As students begin university, they often experience weight gain, making interventions in the academic environment crucial. Nudging, a subtle way to guide behavior shows promise in promoting healthier food choices; despite its success in school cafeterias, its application to vending machines remains limited. Our study aims to test the effectiveness of visual and olfactory nudges, alone and in combination, on university students' vending machine snack choices. Consumer neuroscience (Electroencephalography -EEG, skin conductance, and Eyetracking) tools were employed to understand the cognitive and emotional effects of these nudges. 88 university students were exposed to different nudging conditions as they observed and selected snacks from a vending machine replica. Results showed that both visual and olfactory nudges significantly increased the selection of healthier snacks, while the combined condition did not. Skin conductance data suggested that the nudges may induce relaxation, which may promote healthier choices, while the EEG Approach-withdrawal Index (AWI) confirmed a lower cognitive orientation toward the snacks in the combined version. Eyetracking data showed that healthy snacks' lower shelf positioning distracted attention from them; interestingly, the combined condition also delayed attention toward healthier products, suggesting this nudge condition's ineffectiveness. In conclusion, our study highlights the effectiveness of visual and olfactory nudges alone in promoting healthier vending machine snack choices among college students. However, combining sensory stimuli may reduce their effectiveness, suggesting the importance of using single sensory nudges. In addition, displaying healthier snacks at eye level may increase their visibility and attract students' attention, further promoting healthier choices. These findings have practical implications for designing interventions in academic settings to prevent weight gain and promote healthier eating behaviors among college students.

Nudging healthier snack choices: a consumer neuroscience study on visual and olfactory interventions in university vending machines

Chiara Casiraghi
;
Simone Chiarelli;Alessandro Fici;Giuseppina Gifuni;Marco Bilucaglia;Margherita Zito;Vincenzo Russo
2024-06-07

Abstract

As students begin university, they often experience weight gain, making interventions in the academic environment crucial. Nudging, a subtle way to guide behavior shows promise in promoting healthier food choices; despite its success in school cafeterias, its application to vending machines remains limited. Our study aims to test the effectiveness of visual and olfactory nudges, alone and in combination, on university students' vending machine snack choices. Consumer neuroscience (Electroencephalography -EEG, skin conductance, and Eyetracking) tools were employed to understand the cognitive and emotional effects of these nudges. 88 university students were exposed to different nudging conditions as they observed and selected snacks from a vending machine replica. Results showed that both visual and olfactory nudges significantly increased the selection of healthier snacks, while the combined condition did not. Skin conductance data suggested that the nudges may induce relaxation, which may promote healthier choices, while the EEG Approach-withdrawal Index (AWI) confirmed a lower cognitive orientation toward the snacks in the combined version. Eyetracking data showed that healthy snacks' lower shelf positioning distracted attention from them; interestingly, the combined condition also delayed attention toward healthier products, suggesting this nudge condition's ineffectiveness. In conclusion, our study highlights the effectiveness of visual and olfactory nudges alone in promoting healthier vending machine snack choices among college students. However, combining sensory stimuli may reduce their effectiveness, suggesting the importance of using single sensory nudges. In addition, displaying healthier snacks at eye level may increase their visibility and attract students' attention, further promoting healthier choices. These findings have practical implications for designing interventions in academic settings to prevent weight gain and promote healthier eating behaviors among college students.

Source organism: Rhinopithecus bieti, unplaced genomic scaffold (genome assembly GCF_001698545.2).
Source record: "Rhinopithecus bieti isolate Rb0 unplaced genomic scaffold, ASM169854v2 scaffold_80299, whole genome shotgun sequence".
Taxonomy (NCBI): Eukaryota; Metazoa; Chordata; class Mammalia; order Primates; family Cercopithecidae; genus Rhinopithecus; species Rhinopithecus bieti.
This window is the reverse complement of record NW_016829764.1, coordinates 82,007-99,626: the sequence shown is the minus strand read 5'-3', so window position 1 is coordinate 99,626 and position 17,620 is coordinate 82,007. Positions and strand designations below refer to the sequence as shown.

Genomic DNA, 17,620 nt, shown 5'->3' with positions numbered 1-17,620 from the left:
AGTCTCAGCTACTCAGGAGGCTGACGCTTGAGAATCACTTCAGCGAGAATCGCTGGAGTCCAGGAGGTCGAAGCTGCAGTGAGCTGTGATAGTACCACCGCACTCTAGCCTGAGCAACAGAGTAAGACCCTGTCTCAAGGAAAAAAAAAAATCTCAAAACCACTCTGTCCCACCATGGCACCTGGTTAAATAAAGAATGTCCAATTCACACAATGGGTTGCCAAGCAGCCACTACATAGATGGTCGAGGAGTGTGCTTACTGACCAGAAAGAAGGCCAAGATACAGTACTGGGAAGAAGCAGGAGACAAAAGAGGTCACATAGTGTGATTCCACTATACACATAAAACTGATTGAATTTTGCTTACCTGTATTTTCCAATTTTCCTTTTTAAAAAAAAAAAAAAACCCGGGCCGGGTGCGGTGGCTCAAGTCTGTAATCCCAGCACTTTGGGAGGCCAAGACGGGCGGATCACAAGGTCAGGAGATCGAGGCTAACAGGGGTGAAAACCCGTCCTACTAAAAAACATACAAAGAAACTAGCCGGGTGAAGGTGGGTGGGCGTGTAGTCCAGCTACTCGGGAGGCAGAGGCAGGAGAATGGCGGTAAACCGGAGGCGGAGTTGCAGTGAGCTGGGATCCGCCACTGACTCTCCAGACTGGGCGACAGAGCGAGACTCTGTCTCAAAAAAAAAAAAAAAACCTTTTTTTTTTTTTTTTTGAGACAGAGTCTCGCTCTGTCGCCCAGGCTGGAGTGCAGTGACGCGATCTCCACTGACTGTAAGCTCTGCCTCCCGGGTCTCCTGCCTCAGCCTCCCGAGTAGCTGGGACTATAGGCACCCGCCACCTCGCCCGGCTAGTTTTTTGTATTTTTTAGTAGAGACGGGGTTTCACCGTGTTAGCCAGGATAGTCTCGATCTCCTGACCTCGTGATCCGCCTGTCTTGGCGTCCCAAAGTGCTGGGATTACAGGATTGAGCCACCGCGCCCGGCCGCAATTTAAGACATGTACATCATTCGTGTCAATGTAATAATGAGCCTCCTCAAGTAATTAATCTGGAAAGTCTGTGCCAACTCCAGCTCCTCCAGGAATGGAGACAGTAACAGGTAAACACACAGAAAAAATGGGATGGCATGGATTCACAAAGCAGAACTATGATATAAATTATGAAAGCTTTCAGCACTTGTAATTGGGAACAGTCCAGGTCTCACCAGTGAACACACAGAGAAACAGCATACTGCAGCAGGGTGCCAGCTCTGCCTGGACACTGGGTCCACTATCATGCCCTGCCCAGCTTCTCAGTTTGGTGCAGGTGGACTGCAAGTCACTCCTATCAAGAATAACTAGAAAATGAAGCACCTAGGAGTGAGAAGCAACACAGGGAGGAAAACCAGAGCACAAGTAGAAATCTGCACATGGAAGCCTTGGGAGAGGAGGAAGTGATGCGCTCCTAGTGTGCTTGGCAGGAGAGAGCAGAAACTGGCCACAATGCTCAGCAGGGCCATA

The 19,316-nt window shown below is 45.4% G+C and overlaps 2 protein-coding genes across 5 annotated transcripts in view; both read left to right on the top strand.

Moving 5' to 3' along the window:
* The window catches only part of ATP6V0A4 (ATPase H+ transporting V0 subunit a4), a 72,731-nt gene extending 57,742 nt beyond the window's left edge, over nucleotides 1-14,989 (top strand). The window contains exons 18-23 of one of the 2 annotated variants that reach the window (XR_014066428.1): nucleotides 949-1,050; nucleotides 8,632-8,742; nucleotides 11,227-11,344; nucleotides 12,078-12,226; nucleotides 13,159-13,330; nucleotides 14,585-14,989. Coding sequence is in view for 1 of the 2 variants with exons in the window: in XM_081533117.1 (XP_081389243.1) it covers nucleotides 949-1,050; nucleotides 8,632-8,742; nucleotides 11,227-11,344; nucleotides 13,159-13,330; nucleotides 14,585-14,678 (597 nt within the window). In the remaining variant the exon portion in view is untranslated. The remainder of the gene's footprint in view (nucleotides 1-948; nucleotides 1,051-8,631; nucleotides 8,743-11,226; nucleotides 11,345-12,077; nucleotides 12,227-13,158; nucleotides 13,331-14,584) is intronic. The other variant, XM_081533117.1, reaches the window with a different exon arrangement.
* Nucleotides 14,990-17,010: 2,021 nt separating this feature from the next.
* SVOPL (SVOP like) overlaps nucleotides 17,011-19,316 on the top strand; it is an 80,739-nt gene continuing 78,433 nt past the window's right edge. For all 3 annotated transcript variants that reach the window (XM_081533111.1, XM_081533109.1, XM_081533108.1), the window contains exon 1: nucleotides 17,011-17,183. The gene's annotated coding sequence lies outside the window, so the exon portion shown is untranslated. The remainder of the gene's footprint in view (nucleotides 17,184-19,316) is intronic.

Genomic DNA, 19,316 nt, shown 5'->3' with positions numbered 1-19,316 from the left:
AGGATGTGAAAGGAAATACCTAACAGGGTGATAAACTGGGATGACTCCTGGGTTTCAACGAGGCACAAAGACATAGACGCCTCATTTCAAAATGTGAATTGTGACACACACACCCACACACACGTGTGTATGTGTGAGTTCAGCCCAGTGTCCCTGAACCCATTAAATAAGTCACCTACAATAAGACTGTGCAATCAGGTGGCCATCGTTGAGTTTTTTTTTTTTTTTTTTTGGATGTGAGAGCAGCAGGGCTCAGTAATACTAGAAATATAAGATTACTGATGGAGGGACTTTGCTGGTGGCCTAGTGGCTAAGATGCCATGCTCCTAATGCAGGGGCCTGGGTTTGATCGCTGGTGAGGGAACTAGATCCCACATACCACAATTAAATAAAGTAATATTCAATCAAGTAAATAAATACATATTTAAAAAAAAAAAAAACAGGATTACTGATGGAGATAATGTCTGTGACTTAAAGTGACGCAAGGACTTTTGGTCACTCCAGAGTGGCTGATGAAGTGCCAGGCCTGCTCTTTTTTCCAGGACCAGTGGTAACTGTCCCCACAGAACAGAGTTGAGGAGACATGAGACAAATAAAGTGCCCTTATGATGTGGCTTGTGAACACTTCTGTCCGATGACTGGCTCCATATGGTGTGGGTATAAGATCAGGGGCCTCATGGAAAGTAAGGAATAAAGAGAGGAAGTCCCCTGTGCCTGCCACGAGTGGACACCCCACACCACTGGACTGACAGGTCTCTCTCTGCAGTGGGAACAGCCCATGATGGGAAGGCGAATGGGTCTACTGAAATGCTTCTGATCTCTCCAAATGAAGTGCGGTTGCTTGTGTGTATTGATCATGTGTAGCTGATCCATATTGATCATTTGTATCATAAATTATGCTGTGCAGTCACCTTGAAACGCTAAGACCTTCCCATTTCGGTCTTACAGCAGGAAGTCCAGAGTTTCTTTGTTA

7-giu-2024
Nudge, Multisensoriality, Food, Health, Nutrition, Consumer Neuroscience
File in questo prodotto:
File Dimensione Formato  
Extended_ Abstract_Neuronudge.pdf

Accessibile solo dagli utenti con account Apeiron

Dimensione 183.02 kB
Formato Adobe PDF
183.02 kB Adobe PDF   Visualizza/Apri   Richiedi una copia

I documenti in IRIS sono protetti da copyright e tutti i diritti sono riservati, salvo diversa indicazione.

Utilizza questo identificativo per citare o creare un link a questo documento: https://hdl.handle.net/10808/57584
Citazioni
  • ???jsp.display-item.citation.pmc??? ND
  • Scopus ND
  • ???jsp.display-item.citation.isi??? ND
social impact